YCCMD Pilot Grant Recipients

The entheseal response to Borrelia burgdorferi in murine Lyme borreliosis

Linda K. Bockenstedt, M.D.

Dr. Linda Bockenstedt has a long and distinguished reputation in Lyme disease research. Among other accomplishments, she has developed a novel and accurate microscopic technique to directly assess the critical elements involved in the development of Lyme arthritis lesions. Her proposal will investigate the pathophysiologic basis for Lyme associated enthesitis, particularly with respect to effects on the development of calcium deposits and bony spurs. Further, she will determine whether blockade of certain inflammatory mediators, specifically IL23, known to be involved in the development of tendinitis can attenuate or prevent changes in the tendon and allow the development of targeted therapies aimed at the prevention and treatment of the enthesitis.

Regulation of bone mass homeostasis by the G-protein coupled receptor EB12

Dr. João Pereira is a new faculty recruit who came to Yale from Howard Hughes Medical Institute, UCSF, where he studied the role of the G-protein coupled receptor EBI2 in B cell migration. He has found that that EBI2 is abundantly expressed in monocytes/osteoclast precursors and in bone lining TRAP+ mature osteoclasts. He aims to characterize the role of EBI2 signaling in bone remodeling and to test if Ebi2 directs monocyte/osteoclast migration.

PEDF directs osteoblast differentiation by suppressing PPAR-gamma

Chuhan Chung, M.D.

Dr. Chung joined the faculty at Yale in 2004. He trained in the laboratory of Dr. Susan Crawford at Northwestern University, which focuses on endogenous inhibitors of angiogenesis including PEDF. Dr. Chung has a strong publication record in studies related to PEDF and currently has the PEDF null model in his laboratory. His work at Yale has focused on PEDF related to adiposity and invasive cancer. The recent identification of PEDF as the cause of Osteogenesis Imperfecta type VI has expanded the role of PEDF to bone biology. The phenotypes associated with the metabolic syndrome and OI type VI suggest that PEDF functions at the level of the mesenchymal stem cell. His studies will examine the hypothesis that liver-derived PEDF serves as an endogenous regulator of MSC lineage allocation, and thereby regulating skeletal homeostasis.

Year 15 (April 2013 - March 2014)

Linda K. Bockenstedt, Professor of Medicine, Rheumatology
The entheseal response to Borrelia Burgdorferi in murine Lyme Borreliosis

Chuhan Chung, Associate Professor of Medicine, Digestive Diseases
PEDF directs osteoblast differentiation by suppressing PPARϒ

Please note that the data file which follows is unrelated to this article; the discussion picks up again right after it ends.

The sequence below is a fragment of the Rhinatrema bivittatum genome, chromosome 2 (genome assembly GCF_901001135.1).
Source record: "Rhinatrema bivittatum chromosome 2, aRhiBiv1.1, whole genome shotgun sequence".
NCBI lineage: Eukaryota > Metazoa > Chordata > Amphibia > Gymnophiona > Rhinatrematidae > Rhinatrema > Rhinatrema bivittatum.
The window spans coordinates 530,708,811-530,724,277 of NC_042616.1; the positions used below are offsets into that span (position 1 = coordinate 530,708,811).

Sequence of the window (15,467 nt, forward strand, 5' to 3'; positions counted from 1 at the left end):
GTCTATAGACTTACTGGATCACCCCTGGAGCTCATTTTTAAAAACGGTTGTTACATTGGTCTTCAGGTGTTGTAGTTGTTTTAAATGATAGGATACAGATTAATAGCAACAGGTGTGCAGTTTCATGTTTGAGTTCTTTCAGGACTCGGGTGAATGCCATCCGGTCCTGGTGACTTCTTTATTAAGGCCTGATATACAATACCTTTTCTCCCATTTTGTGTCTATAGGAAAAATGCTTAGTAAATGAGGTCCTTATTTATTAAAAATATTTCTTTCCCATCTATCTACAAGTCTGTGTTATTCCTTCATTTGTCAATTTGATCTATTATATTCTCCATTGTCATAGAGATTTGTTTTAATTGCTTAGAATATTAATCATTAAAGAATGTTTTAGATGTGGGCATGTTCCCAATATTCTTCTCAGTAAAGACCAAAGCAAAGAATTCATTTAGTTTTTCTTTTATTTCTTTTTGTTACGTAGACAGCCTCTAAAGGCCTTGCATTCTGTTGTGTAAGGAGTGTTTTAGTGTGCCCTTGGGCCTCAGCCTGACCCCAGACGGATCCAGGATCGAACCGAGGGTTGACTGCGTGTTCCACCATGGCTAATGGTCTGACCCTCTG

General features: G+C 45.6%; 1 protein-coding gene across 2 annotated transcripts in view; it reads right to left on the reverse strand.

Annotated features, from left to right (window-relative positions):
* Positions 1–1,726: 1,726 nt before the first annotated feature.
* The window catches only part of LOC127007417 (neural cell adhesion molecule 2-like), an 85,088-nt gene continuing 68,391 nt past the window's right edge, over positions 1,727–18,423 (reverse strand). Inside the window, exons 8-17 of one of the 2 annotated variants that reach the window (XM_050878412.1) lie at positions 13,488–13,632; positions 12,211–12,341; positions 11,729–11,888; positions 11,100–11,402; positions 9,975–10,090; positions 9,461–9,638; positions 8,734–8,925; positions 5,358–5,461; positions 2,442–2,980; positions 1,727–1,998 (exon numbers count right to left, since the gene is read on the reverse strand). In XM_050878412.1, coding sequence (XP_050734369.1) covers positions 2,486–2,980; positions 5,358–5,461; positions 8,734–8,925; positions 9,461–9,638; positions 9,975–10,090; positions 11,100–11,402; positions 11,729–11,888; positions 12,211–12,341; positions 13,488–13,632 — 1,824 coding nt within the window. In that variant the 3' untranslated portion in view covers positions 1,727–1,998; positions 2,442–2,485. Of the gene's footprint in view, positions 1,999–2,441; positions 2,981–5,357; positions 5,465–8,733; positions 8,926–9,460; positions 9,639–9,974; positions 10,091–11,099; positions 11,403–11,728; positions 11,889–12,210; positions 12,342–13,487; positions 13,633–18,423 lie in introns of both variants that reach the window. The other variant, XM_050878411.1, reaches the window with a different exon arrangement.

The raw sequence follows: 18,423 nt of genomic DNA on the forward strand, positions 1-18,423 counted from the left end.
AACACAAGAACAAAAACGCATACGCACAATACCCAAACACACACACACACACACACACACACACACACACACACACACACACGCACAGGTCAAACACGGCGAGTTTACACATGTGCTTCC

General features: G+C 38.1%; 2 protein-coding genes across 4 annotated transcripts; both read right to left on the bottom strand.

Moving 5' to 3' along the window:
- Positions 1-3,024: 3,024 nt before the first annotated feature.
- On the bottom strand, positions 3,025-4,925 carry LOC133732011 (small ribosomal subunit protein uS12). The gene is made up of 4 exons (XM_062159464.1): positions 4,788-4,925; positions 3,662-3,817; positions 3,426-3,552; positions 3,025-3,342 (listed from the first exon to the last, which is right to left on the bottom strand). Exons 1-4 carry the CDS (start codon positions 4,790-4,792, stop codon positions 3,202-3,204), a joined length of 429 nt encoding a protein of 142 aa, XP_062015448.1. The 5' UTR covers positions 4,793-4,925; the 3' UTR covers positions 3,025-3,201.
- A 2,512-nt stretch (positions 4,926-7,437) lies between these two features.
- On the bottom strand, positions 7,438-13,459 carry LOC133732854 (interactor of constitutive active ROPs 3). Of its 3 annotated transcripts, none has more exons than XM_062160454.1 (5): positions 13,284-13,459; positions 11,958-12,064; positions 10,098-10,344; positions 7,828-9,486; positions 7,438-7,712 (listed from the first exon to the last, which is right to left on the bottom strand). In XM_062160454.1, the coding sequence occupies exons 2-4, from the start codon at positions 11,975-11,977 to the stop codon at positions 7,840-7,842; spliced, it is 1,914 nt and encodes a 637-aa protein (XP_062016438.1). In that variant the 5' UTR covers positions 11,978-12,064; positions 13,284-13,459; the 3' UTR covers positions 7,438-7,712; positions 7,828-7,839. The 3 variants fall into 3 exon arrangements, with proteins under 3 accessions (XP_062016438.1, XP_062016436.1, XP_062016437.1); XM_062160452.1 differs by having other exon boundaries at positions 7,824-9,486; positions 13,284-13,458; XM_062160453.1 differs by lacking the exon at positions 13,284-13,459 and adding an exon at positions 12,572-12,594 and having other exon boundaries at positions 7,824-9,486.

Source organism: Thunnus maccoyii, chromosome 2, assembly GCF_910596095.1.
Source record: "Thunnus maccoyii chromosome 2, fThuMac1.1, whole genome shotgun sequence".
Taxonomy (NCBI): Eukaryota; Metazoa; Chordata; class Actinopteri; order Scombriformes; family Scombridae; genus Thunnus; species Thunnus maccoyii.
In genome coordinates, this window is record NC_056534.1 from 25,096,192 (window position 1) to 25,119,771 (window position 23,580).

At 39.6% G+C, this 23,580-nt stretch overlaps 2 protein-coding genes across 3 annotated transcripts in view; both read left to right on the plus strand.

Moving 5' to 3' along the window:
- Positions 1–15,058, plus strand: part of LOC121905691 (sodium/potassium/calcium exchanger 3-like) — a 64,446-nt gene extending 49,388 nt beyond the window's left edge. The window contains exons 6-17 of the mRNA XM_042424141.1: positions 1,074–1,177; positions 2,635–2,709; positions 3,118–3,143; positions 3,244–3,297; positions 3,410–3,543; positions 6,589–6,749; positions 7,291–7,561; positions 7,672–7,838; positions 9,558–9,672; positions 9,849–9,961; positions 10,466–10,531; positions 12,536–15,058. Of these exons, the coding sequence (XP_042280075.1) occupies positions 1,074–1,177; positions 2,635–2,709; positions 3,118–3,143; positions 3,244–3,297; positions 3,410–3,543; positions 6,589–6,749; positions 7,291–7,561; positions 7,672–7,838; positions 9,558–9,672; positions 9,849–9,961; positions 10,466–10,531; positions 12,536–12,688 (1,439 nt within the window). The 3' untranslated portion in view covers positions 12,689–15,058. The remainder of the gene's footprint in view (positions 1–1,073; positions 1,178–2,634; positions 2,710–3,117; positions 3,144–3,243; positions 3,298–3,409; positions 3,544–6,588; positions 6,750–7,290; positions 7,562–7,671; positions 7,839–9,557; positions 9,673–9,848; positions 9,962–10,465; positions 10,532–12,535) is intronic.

João P. Pereira, Assistant Professor, Immunobiology
Regulation of bone mass homeostasis by the G-protein coupled receptor EB12

The entheseal response to Borrelia burgdorferi in murine Lyme borreliosis

Dr. Linda Bockenstedt has a long and distinguished reputation in Lyme disease research. Among other accomplishments, she has developed a novel and accurate microscopic technique to directly assess the critical elements involved in the development of Lyme arthritis lesions. Her proposal will investigate the pathophysiologic basis for Lyme associated enthesitis, particularly with respect to effects on the development of calcium deposits and bony spurs. Further, she will determine whether blockade of certain inflammatory mediators, specifically IL23, known to be involved in the development of tendinitis can attenuate or prevent changes in the tendon and allow the development of targeted therapies aimed at the prevention and treatment of the enthesitis.

RELEVANCE TO MUSCULOSKELETAL DISEASES

The Lyme disease spirochete Borrelia burgdorferi causes inflammation in the joints and tendons of people who contract the infection and symptoms at these sites can persist after antibiotic therapy. Our studies in mice have shown that remnants of the spirochete can be retained in the tendons, particularly close to the attachment to bone. This study will define the precise location of the remnants in the tendon insertion into bone and the effects of these remnants on the structural composition of the tendon, particularly with respect to effects on the development of calcium deposits and bony spurs. In addition, we will determine whether blockade of certain inflammatory mediators known to be involved in the development of tendinitis can attenuate or prevent changes in the tendon due to Lyme disease.